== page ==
An American hip hop group offered music lessons to more than 30 aspiring Moroccan artists today at Dar Chabab Hassan II in downtown Ouarzazate.Legacy, a group from East Orange, New Jersey, taught Moroccan youth how to break dance, rap, play drums, guitar and write lyrics.Participants rapped in English and Arabic.“We’re the same! We are the same!’’ the crowd chanted as Legacy members lead them in a rap chant to kick off the workshop.The group, which is on a seven-country tour across North Africa, the Middle East and East Africa, is part of the United States State Department’s Rhythm Road 2011-2012 cultural exchange program. From Morocco, the group heads to Algeria. Legacy’s tour includes Tunisia, Southern Sudan, Egypt, Palestine and Israel,Mohamed Sabir, 13, impressed the group with his great drum performance. A crowd gathered around Sabir as he played. Legacy members were also thrilled by Sabir’s performance.“That boy can play,’’ said Jeremy ‘Bean Clemons, a member of the band.Sabir, a member of the local youth band “New Boys,’’ said the workshop gave aspiring Moroccan musicians a chance to improve their knowledge about music, especially hip hop.“I’m very happy to participate in this event and I’ve learned so many things from the band members, and I would like to thank them for coming to Ouarzazate,” he said.Andrea Appell, public affairs officer for the U.S. Consulate General in Casablanca,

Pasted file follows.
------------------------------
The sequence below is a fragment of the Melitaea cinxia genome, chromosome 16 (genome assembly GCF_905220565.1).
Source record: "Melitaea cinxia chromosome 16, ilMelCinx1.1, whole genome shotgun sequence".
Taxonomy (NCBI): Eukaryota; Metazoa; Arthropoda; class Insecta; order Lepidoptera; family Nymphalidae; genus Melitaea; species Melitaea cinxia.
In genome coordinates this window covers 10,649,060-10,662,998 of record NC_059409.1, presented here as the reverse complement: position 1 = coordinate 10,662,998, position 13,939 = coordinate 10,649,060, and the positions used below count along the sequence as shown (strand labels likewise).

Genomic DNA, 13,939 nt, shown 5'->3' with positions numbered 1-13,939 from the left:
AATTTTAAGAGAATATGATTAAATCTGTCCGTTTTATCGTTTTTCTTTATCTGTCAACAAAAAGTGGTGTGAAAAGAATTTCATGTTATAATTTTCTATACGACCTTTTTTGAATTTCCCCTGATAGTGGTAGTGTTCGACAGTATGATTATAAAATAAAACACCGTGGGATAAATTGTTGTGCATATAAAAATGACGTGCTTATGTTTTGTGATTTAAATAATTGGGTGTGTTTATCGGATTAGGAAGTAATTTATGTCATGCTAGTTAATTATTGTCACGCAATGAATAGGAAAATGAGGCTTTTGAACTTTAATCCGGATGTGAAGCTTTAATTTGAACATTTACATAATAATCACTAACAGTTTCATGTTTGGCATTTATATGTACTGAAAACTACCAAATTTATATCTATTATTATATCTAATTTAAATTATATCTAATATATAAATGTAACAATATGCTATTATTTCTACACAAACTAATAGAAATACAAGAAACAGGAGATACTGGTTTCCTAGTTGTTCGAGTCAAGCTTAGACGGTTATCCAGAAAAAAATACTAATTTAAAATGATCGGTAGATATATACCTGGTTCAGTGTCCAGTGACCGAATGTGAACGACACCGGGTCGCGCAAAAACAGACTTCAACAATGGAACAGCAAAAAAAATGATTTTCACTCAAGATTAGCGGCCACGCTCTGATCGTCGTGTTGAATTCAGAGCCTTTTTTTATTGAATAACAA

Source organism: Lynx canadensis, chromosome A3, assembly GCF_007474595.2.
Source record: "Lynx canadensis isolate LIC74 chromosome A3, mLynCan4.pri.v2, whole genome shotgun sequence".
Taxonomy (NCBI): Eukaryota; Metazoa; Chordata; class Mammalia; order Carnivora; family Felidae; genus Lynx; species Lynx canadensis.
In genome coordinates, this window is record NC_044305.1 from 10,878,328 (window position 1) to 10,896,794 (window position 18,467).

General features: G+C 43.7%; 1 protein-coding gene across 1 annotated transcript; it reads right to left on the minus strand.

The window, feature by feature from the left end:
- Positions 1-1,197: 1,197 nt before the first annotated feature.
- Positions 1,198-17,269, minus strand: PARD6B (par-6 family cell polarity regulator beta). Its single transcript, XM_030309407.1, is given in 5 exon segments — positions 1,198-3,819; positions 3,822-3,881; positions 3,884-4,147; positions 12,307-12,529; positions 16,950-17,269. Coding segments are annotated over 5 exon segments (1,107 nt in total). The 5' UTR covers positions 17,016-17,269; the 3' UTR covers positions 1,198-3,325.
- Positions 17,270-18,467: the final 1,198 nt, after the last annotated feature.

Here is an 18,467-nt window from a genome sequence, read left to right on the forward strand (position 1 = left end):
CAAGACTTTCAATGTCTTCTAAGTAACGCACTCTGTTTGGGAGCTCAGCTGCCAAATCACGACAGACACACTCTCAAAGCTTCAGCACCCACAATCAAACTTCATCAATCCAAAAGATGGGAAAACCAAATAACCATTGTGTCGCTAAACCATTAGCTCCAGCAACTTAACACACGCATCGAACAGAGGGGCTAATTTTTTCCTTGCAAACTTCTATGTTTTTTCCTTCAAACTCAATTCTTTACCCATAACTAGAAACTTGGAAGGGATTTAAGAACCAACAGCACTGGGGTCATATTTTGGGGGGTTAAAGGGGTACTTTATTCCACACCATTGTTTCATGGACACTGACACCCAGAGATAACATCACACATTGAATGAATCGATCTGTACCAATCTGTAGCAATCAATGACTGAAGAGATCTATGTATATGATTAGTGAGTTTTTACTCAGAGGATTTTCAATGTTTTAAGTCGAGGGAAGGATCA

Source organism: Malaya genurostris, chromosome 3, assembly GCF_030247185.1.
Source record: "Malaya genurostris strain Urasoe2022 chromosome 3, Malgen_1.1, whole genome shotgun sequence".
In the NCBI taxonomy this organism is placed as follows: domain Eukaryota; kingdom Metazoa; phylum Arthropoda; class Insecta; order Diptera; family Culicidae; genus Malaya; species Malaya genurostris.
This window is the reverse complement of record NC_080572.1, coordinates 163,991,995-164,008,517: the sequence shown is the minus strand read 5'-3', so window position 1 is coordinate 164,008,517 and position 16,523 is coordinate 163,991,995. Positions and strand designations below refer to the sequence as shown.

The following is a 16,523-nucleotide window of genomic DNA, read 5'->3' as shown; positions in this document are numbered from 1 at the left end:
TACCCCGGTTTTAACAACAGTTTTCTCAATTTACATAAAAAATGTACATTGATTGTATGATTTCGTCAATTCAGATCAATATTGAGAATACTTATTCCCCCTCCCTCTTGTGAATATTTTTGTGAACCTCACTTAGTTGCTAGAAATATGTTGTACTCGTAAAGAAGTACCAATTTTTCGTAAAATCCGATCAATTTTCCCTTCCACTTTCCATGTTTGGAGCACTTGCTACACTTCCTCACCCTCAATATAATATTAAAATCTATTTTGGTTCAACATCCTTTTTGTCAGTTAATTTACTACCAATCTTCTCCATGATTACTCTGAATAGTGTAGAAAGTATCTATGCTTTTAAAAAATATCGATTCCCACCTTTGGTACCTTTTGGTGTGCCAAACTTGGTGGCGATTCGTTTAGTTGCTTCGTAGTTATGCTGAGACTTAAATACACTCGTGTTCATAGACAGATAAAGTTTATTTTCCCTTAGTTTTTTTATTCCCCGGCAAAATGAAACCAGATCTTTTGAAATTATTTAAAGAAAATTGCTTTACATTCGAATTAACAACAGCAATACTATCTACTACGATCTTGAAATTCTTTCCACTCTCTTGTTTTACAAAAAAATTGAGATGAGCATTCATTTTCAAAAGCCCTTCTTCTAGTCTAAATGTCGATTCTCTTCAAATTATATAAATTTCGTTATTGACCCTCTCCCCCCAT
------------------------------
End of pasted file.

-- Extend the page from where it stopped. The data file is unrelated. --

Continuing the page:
said programs such as Rhythm Road are designed to share aspects of American culture with the Moroccan people, especially youth and girls.The U.S. Embassy, she said, is giving Moroccan youth an opportunity to learn how to express their opinions and make their voices heard for the change they want, she said.“We share so many points as a nation, but we’re different individuals,’’ Appell said, alluding to the difference between U.S. and Morocco. “The thing that we’re different in, are the things that will bring us together. It’s wonderful to be a part of this special relationship.’’Before breaking into groups, Legacy members talked to participants about hip hop’s roots in New York’s Bronx neighborhood in the 1970s.Hip hop, he said, grew out of people’s needs to express themselves without using musical instruments, said Yazid “BENU” Muhammad, the group’s founder, who also works with disadvantaged youth in America.“We use our mouth, brain and heart,’’ he said. “It’s all about self expression. I want you to learn how to express yourself in your own language.’’Moroccan youth, he said, have a lot of opportunities to express themselves without hurting anyone.“Moroccan youth love hip hop and they have a great passion and desire to integrate and communicate,’’ he said.Muhammad’s sister, Ihsan sings, writes poetry and lyrics for the group. Ihsan says she incorporates a “street-smart persona’’ on stage as she spreads her ideas of love and urban philosophy through hip hop.She said she’s excited to work with Morocco youth. Before coming to Ouarzazate, the group performed in Errachdia and did a workshop for youth.Amine Haouzan, 18, has been fascinated with hip hop since he was 15. He’s a guitarist for “New Boys.’’ His interest began when he started rhyming with his friends in Arabic.“I just feel proud to have something that belongs to my generation, to my era,’’ he said. “I love hip hop and that’s why I’m here to know more about it to feel it, to show other people my talent.’’
This story was reported by eNews reporters: Mohammad Lokouz, Rihame Al Haiane, Abdelmola Mdiouani and Hassan Ouyahia.
Photos were taken by Berkouch Adbelaziz.